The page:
If you’re the same as you were yesterday, what’s tomorrow for? – Jewish saying
You are perfect as you are. But we could all stand a little improvement. —Suzuki Roshi
I left off yesterday with the questions, “How can we aspire to do yet better than ‘the best we can.’? How can we embrace our essential nature and still strive to improve? What actually helps us move the next inch down the road?”
There are as many strategies as there are people to invent them and each one is unique, must fit the particular way we’re put together. No one size that fits all. But of course, many practices and helpful hints— meditation, art, reading, walks in the woods, all the tried-and-true ways to get off the merry-go-round of distraction, consumption, addiction, mere mindless repetition of less-than-good ideas, feelings, habits that others have handed down, that society lures us into for someone else’s profit. But even if we have the good sense to go to the meditation retreat or sign up for the art class, none of it will “save” us. It is our effort, our discipline, our choice of what to read and how to interpret it, our struggle with the medium of artistic expression that has called us, our particular way of walking through the world and noticing the things that call out to us in a different way from anyone else. All of this is in company with some internal guide that knows when we’ve fallen into grace, when we're off-kilter, a sense as reliable as knowing when we’re hungry, knowing when we’re full.
And parallel with that is our engagement with the world and the world’s response to us. We all need some kind of outside affirmation, some encouragement from others along the way. We need the constant reminder to try just a bit harder, do just a bit better, avoid the trap of self-complacency. There is nothing more frightening—and more dangerous—than a person doing harm in the world who doesn’t see it, doesn’t care to see it, refuses to make an effort. Likewise, the part of ourselves that refuses the call and takes the easy road of Popeye’s advice; “I yam what I yam.” Yes, but don’t forget Suzuki Roshi’s clause— “But you could stand a little improvement.”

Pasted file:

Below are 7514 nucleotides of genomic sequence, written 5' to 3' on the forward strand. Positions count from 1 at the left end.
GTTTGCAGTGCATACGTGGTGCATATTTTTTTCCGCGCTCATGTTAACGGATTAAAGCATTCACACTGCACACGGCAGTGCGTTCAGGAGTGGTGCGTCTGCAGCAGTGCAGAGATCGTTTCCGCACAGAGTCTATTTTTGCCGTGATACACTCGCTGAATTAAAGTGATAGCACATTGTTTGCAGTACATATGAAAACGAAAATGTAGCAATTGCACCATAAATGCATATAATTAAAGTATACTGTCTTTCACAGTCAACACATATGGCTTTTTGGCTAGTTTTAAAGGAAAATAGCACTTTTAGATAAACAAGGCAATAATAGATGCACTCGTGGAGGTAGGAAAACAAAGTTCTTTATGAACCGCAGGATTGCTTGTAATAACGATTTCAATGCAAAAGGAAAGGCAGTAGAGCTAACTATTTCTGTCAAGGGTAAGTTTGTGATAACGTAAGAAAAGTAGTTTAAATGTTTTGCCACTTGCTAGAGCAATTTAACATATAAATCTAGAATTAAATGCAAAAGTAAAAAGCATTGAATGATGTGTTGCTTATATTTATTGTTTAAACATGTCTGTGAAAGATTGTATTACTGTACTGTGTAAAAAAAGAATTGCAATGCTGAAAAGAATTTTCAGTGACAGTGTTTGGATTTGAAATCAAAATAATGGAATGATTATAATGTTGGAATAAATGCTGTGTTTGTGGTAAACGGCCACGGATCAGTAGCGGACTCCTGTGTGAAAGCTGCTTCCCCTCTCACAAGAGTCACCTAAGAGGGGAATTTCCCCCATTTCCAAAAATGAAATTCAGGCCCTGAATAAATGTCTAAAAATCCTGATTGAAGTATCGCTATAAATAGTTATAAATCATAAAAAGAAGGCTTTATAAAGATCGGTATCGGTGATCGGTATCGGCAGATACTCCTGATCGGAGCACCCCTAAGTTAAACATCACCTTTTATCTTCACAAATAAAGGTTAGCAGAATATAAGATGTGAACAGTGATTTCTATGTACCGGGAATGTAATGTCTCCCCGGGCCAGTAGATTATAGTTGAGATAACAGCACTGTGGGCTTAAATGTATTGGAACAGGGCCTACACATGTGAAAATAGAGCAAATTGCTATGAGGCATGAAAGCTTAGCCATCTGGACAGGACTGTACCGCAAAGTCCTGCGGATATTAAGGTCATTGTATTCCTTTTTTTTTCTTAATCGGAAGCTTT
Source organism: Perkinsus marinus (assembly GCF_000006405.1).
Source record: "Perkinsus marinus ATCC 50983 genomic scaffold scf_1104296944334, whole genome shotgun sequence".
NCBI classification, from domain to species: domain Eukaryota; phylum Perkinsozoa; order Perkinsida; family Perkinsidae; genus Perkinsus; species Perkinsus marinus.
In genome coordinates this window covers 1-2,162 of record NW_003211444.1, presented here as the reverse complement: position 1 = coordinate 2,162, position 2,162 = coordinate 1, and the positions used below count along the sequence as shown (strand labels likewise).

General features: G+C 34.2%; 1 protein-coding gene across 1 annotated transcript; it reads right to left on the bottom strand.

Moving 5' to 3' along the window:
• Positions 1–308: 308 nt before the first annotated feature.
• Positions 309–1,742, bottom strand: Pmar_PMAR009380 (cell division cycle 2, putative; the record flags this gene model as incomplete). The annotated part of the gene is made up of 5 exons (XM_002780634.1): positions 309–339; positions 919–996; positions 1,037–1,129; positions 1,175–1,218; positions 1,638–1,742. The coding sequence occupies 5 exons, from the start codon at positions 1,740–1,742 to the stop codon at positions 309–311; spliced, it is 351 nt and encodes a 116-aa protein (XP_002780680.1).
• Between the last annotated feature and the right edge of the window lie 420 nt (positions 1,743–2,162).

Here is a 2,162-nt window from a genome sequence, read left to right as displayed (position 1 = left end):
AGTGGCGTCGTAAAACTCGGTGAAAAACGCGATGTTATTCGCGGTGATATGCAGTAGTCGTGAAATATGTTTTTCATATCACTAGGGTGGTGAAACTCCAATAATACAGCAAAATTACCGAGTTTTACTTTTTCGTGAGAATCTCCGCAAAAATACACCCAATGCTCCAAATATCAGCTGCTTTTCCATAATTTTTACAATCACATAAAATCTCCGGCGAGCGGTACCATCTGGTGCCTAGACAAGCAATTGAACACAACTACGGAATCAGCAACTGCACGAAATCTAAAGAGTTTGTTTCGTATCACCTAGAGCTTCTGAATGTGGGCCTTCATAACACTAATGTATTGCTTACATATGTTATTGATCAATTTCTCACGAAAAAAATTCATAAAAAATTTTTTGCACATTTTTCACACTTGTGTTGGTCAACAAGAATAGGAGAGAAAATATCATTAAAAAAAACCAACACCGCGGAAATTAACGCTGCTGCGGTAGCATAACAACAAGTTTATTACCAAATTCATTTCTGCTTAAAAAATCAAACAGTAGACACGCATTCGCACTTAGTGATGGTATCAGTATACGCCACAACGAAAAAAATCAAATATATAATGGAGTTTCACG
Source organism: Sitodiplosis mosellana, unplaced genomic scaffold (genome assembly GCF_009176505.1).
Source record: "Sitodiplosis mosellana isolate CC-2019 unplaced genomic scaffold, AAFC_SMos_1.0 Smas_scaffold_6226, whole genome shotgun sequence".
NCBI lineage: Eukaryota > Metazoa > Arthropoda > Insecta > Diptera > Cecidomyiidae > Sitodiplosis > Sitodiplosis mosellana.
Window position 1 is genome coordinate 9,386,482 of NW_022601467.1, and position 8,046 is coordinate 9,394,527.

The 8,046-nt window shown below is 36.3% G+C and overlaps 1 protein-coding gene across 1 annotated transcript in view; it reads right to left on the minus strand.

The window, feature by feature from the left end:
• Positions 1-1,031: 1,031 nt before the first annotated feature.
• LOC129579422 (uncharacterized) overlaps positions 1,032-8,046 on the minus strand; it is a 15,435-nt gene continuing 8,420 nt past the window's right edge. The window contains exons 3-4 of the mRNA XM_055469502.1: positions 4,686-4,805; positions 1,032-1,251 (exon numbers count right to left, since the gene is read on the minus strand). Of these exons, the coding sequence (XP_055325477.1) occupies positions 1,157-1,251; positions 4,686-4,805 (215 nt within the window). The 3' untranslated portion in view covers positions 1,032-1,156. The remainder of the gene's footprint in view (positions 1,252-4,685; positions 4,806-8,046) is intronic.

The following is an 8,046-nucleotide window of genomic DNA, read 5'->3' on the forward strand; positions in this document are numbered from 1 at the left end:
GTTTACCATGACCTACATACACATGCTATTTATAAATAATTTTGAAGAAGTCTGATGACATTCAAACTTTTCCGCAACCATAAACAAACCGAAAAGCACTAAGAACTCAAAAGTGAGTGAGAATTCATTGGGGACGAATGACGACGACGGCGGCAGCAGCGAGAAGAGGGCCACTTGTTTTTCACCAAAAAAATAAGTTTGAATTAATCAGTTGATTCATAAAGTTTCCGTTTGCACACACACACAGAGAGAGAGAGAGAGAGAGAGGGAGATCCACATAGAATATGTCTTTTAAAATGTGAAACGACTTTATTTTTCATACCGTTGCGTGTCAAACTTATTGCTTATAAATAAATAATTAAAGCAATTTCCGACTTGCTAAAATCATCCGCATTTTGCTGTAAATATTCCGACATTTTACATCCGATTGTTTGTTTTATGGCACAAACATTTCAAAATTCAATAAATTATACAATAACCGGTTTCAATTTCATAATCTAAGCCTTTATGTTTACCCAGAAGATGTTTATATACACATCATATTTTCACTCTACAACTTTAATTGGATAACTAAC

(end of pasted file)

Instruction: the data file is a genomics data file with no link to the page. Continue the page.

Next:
For me, that help comes in two forms. The pat on the shoulder that lets me know I stumbled into the words that brought insight or solace, the actions that brought happiness to others, the response that was just right for the call. As a teacher, I have my drawerful of such affirmations from kids and adults I’ve taught, friends and family, awaiting me for a rainy day when the spirit needs some uplift.
But just as important—and probably more so— is the kick in the butt. The example of someone else who dares the vulnerability I might shy away from, the courage beyond what I’ve managed, the insight deeper than my surface thoughts, the love and compassion fuller than I’ve allowed myself. Mostly, this ass-whipping comes not from direct confrontation, but simply the model offered to the alert seeker. If I go to a workshop, a poetry class, a concert, I want both. Some sense that I’m on the right track and then whap!!! Damn! I have so much work to do! Like right at this moment, I’ve been multitasking a bit watching a fabulous duo perform online—John Clayton on bass and his son, Gerald on piano. I’ve stopped many times with mouth open listening to the flow of musical ideas, impeccable technique, perfect timbre and wonderful communication. Kicking my butt!! You can bet your life I’ll be playing the piano for a long time tomorrow.
And therein lies my final advice, nothing new or startling, but all of this is simply reminders of what we already know. So remember: surround yourself by beings higher up on the evolutionary path. Those at the bottom get on the news, but pass them by. Hang out— live or through books/ recordings/ videos—with those who help your being.
And finally, amidst all the small triumphs and many failures, remember Thelonious Monk’s advice:
“Keep on tryin’!”